Second American Revolution, Anyone? (was Re: Faux on Cockburn)

Russell Grinker grinker at
Thu Jan 6 12:19:13 PST 2000

Yoshie Furuhashi wrote:
>it just so happened that ex-socialist countries were never
>'totalitarian,' in the sense of leaving _no_ agency to people. What went
>wrong there was that workers' discontent and militancy were significant
>enough in a few places to help destabilize the regimes, but workers were
>not well organized, nor were they independent of 'populist' leaders
>(dissident intellectuals of various varieties -- some sincerely
>'socialist-humanist' [well-meaning, but, alas, politically clueless], some
>reactionary, others liberal) whose social positions and interests were not
>the same as workers'. Neither did the workers have their own clear
>political vision of how to survive the demise of the regimes without
>capitulating to imperialism & becoming recolonized (in fact, they seemed
>unaware of the fact that their countries were surrounded by imperial powers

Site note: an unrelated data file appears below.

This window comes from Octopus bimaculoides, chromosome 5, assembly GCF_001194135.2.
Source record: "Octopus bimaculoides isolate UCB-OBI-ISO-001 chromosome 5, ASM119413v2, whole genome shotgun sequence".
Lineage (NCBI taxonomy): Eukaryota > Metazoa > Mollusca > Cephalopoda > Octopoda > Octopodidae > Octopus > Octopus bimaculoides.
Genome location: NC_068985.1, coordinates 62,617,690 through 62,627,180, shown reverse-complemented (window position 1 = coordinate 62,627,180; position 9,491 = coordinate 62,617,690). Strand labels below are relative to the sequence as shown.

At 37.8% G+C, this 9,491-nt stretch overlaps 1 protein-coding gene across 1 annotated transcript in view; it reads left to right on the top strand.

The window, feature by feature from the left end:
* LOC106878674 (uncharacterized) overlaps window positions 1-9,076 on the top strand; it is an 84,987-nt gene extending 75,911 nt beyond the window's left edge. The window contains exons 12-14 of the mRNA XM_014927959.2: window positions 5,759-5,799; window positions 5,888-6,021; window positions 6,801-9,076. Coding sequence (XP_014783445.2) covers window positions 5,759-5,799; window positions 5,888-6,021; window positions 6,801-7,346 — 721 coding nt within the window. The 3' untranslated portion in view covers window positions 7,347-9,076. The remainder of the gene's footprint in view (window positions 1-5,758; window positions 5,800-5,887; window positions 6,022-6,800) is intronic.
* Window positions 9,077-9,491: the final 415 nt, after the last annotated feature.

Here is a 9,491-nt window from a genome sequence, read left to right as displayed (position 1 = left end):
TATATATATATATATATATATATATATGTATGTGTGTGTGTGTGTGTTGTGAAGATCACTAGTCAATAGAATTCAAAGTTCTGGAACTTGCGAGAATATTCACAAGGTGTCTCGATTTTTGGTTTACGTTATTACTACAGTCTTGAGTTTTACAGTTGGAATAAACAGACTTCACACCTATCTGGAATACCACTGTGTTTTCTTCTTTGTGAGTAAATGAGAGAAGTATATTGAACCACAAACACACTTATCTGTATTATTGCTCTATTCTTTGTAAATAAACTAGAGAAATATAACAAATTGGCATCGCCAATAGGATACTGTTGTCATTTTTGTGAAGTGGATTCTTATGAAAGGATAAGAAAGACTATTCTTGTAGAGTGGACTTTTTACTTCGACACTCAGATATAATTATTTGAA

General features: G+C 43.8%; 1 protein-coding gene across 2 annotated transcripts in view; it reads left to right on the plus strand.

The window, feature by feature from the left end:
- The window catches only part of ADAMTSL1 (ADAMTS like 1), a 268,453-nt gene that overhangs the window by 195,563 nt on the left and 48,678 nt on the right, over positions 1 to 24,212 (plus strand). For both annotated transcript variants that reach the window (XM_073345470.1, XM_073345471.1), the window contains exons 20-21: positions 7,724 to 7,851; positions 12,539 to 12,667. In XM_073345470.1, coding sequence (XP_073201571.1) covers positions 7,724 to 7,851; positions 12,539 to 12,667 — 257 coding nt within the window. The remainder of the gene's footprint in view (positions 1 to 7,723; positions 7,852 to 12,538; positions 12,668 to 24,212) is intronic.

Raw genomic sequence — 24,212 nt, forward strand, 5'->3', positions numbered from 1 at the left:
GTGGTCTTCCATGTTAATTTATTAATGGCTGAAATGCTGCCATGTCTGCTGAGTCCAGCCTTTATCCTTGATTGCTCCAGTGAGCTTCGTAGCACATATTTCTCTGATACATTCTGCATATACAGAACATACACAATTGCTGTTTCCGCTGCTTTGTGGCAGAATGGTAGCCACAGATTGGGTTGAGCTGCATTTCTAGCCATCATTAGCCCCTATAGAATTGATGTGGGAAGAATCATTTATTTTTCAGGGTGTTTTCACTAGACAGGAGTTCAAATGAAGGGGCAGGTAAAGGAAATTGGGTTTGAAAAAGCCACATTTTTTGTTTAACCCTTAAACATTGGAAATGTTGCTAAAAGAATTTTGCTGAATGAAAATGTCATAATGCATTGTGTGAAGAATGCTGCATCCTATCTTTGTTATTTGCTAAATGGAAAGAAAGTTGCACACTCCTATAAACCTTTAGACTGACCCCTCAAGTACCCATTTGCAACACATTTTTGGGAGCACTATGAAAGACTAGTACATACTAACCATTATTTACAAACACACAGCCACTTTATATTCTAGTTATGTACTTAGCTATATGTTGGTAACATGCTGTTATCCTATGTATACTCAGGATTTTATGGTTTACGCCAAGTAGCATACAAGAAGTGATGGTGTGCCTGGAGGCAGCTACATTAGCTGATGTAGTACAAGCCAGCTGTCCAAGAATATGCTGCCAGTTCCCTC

>ready to exploit any openings).

I think this analysis emphasises too much the role of mass struggle in the demise of Stalinism and under-estimates the role played by the bureaucracy in the process. The transition process in the Soviet Union/Eastern Europe was initiated from the top downwards. It was ironically the bureaucracy - not the masses - which concluded that it could no longer carry on in the old way. The bureaucracy was a social stratum in search of a new identity and a new role in society. This led Gorbachev and his fellow travellers to chuck "Marxism-Leninism" and the leading role of the Party out of the window and introduce the market, hoping that they could transform themselves into a new ruling class running a restored capitalism. While the masses became active as a result of this, they were in almost all cases excluded from real power. They did not "destabilise the regimes" - it was the bureaucrats' experiments which achieved this. A visit to any of the Soviet Bloc countries at the time would also have made clear that, if anything, it was the intelligentsia and not the working class that was mobilised around Gorbachev's experiments.


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